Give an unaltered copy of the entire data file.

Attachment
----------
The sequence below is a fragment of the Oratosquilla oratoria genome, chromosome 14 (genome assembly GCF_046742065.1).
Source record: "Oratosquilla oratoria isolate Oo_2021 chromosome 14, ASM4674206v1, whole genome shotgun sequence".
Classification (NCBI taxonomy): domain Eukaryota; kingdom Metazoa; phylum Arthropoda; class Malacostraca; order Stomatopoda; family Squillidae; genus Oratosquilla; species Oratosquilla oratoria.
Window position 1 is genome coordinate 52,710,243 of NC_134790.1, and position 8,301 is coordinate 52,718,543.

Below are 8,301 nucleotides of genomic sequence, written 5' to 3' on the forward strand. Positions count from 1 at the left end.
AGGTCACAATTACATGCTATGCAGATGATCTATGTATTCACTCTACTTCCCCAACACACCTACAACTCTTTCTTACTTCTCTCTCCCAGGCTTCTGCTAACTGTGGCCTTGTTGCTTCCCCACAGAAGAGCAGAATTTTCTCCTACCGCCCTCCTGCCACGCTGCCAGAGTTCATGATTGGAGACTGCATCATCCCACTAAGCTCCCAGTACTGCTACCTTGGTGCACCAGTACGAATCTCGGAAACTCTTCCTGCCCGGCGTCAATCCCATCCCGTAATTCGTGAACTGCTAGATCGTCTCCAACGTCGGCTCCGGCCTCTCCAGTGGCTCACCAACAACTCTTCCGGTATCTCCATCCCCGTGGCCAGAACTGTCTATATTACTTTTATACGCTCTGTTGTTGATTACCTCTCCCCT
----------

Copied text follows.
The sequence below is a fragment of the Oratosquilla oratoria genome, chromosome 14 (genome assembly GCF_046742065.1).
Source record: "Oratosquilla oratoria isolate Oo_2021 chromosome 14, ASM4674206v1, whole genome shotgun sequence".
Classification (NCBI taxonomy): domain Eukaryota; kingdom Metazoa; phylum Arthropoda; class Malacostraca; order Stomatopoda; family Squillidae; genus Oratosquilla; species Oratosquilla oratoria.
Window position 1 is genome coordinate 52,710,243 of NC_134790.1, and position 8,301 is coordinate 52,718,543.

Below are 8,301 nucleotides of genomic sequence, written 5' to 3' on the forward strand. Positions count from 1 at the left end.
AGGTCACAATTACATGCTATGCAGATGATCTATGTATTCACTCTACTTCCCCAACACACCTACAACTCTTTCTTACTTCTCTCTCCCAGGCTTCTGCTAACTGTGGCCTTGTTGCTTCCCCACAGAAGAGCAGAATTTTCTCCTACCGCCCTCCTGCCACGCTGCCAGAGTTCATGATTGGAGACTGCATCATCCCACTAAGCTCCCAGTACTGCTACCTTGGTGCACCAGTACGAATCTCGGAAACTCTTCCTGCCCGGCGTCAATCCCATCCCGTAATTCGTGAACTGCTAGATCGTCTCCAACGTCGGCTCCGGCCTCTCCAGTGGCTCACCAACAACTCTTCCGGTATCTCCATCCCCGTGGCCAGAACTGTCTATATTACTTTTATACGCTCTGTTGTTGATTACCTCTCCCCT